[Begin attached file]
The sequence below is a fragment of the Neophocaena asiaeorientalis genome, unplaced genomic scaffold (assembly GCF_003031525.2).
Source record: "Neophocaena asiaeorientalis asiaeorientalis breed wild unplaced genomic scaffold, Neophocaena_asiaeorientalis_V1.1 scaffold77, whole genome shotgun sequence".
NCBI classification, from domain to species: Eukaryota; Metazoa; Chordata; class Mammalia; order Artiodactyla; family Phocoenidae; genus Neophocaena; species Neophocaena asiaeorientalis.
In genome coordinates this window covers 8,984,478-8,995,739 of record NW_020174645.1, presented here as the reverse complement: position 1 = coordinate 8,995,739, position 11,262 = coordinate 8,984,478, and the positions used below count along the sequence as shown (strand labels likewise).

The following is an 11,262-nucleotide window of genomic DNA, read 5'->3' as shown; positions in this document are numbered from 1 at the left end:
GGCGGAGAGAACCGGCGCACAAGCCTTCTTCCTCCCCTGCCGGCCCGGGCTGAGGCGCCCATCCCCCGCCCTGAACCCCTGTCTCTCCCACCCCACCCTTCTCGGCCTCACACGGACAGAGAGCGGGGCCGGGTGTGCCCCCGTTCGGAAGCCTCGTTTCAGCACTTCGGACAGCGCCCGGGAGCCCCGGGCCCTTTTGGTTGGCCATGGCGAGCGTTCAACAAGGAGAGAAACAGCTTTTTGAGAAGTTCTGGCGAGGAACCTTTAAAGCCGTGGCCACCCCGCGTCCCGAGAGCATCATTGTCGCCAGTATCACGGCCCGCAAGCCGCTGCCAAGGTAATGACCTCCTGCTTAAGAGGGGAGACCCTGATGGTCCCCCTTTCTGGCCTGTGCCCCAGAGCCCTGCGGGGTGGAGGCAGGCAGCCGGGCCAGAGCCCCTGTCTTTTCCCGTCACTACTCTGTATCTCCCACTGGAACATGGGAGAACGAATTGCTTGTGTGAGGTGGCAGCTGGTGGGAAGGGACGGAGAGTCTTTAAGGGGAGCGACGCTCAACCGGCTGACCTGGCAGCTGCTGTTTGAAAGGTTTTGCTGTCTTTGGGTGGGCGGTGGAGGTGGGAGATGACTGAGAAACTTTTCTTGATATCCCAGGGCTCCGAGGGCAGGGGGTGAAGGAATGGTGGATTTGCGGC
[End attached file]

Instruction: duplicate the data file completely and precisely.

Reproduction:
The sequence below is a fragment of the Neophocaena asiaeorientalis genome, unplaced genomic scaffold (assembly GCF_003031525.2).
Source record: "Neophocaena asiaeorientalis asiaeorientalis breed wild unplaced genomic scaffold, Neophocaena_asiaeorientalis_V1.1 scaffold77, whole genome shotgun sequence".
NCBI classification, from domain to species: Eukaryota; Metazoa; Chordata; class Mammalia; order Artiodactyla; family Phocoenidae; genus Neophocaena; species Neophocaena asiaeorientalis.
In genome coordinates this window covers 8,984,478-8,995,739 of record NW_020174645.1, presented here as the reverse complement: position 1 = coordinate 8,995,739, position 11,262 = coordinate 8,984,478, and the positions used below count along the sequence as shown (strand labels likewise).

The following is an 11,262-nucleotide window of genomic DNA, read 5'->3' as shown; positions in this document are numbered from 1 at the left end:
GGCGGAGAGAACCGGCGCACAAGCCTTCTTCCTCCCCTGCCGGCCCGGGCTGAGGCGCCCATCCCCCGCCCTGAACCCCTGTCTCTCCCACCCCACCCTTCTCGGCCTCACACGGACAGAGAGCGGGGCCGGGTGTGCCCCCGTTCGGAAGCCTCGTTTCAGCACTTCGGACAGCGCCCGGGAGCCCCGGGCCCTTTTGGTTGGCCATGGCGAGCGTTCAACAAGGAGAGAAACAGCTTTTTGAGAAGTTCTGGCGAGGAACCTTTAAAGCCGTGGCCACCCCGCGTCCCGAGAGCATCATTGTCGCCAGTATCACGGCCCGCAAGCCGCTGCCAAGGTAATGACCTCCTGCTTAAGAGGGGAGACCCTGATGGTCCCCCTTTCTGGCCTGTGCCCCAGAGCCCTGCGGGGTGGAGGCAGGCAGCCGGGCCAGAGCCCCTGTCTTTTCCCGTCACTACTCTGTATCTCCCACTGGAACATGGGAGAACGAATTGCTTGTGTGAGGTGGCAGCTGGTGGGAAGGGACGGAGAGTCTTTAAGGGGAGCGACGCTCAACCGGCTGACCTGGCAGCTGCTGTTTGAAAGGTTTTGCTGTCTTTGGGTGGGCGGTGGAGGTGGGAGATGACTGAGAAACTTTTCTTGATATCCCAGGGCTCCGAGGGCAGGGGGTGAAGGAATGGTGGATTTGCGGC